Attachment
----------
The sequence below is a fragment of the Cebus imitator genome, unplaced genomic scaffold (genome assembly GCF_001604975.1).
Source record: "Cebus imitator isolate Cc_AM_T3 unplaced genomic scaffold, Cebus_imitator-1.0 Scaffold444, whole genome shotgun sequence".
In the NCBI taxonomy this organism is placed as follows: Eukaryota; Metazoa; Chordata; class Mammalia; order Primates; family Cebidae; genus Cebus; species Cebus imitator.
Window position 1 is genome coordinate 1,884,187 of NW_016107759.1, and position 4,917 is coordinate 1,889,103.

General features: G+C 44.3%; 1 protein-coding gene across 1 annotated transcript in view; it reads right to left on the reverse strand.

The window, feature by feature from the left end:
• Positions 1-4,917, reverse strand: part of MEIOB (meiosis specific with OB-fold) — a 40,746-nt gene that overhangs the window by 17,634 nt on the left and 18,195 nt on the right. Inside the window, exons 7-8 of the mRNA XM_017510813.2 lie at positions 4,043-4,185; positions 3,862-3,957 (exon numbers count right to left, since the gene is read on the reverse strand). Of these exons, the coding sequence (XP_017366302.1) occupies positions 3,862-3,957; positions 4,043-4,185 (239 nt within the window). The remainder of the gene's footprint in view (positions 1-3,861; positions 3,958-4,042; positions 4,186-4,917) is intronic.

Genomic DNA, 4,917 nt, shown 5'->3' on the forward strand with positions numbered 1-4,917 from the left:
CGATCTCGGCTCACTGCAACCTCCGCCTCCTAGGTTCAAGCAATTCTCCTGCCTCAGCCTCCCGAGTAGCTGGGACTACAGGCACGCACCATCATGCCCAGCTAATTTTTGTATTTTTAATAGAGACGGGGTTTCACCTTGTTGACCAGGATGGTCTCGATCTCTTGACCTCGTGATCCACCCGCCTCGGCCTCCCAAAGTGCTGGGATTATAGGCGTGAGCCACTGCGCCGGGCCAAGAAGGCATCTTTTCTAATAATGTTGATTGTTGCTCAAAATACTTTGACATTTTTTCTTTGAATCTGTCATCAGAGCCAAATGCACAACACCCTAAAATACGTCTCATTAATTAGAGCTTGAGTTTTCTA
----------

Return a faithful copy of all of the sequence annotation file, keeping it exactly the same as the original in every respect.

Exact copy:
The sequence below is a fragment of the Cebus imitator genome, unplaced genomic scaffold (genome assembly GCF_001604975.1).
Source record: "Cebus imitator isolate Cc_AM_T3 unplaced genomic scaffold, Cebus_imitator-1.0 Scaffold444, whole genome shotgun sequence".
In the NCBI taxonomy this organism is placed as follows: Eukaryota; Metazoa; Chordata; class Mammalia; order Primates; family Cebidae; genus Cebus; species Cebus imitator.
Window position 1 is genome coordinate 1,884,187 of NW_016107759.1, and position 4,917 is coordinate 1,889,103.

General features: G+C 44.3%; 1 protein-coding gene across 1 annotated transcript in view; it reads right to left on the reverse strand.

The window, feature by feature from the left end:
• Positions 1-4,917, reverse strand: part of MEIOB (meiosis specific with OB-fold) — a 40,746-nt gene that overhangs the window by 17,634 nt on the left and 18,195 nt on the right. Inside the window, exons 7-8 of the mRNA XM_017510813.2 lie at positions 4,043-4,185; positions 3,862-3,957 (exon numbers count right to left, since the gene is read on the reverse strand). Of these exons, the coding sequence (XP_017366302.1) occupies positions 3,862-3,957; positions 4,043-4,185 (239 nt within the window). The remainder of the gene's footprint in view (positions 1-3,861; positions 3,958-4,042; positions 4,186-4,917) is intronic.

Genomic DNA, 4,917 nt, shown 5'->3' on the forward strand with positions numbered 1-4,917 from the left:
CGATCTCGGCTCACTGCAACCTCCGCCTCCTAGGTTCAAGCAATTCTCCTGCCTCAGCCTCCCGAGTAGCTGGGACTACAGGCACGCACCATCATGCCCAGCTAATTTTTGTATTTTTAATAGAGACGGGGTTTCACCTTGTTGACCAGGATGGTCTCGATCTCTTGACCTCGTGATCCACCCGCCTCGGCCTCCCAAAGTGCTGGGATTATAGGCGTGAGCCACTGCGCCGGGCCAAGAAGGCATCTTTTCTAATAATGTTGATTGTTGCTCAAAATACTTTGACATTTTTTCTTTGAATCTGTCATCAGAGCCAAATGCACAACACCCTAAAATACGTCTCATTAATTAGAGCTTGAGTTTTCTA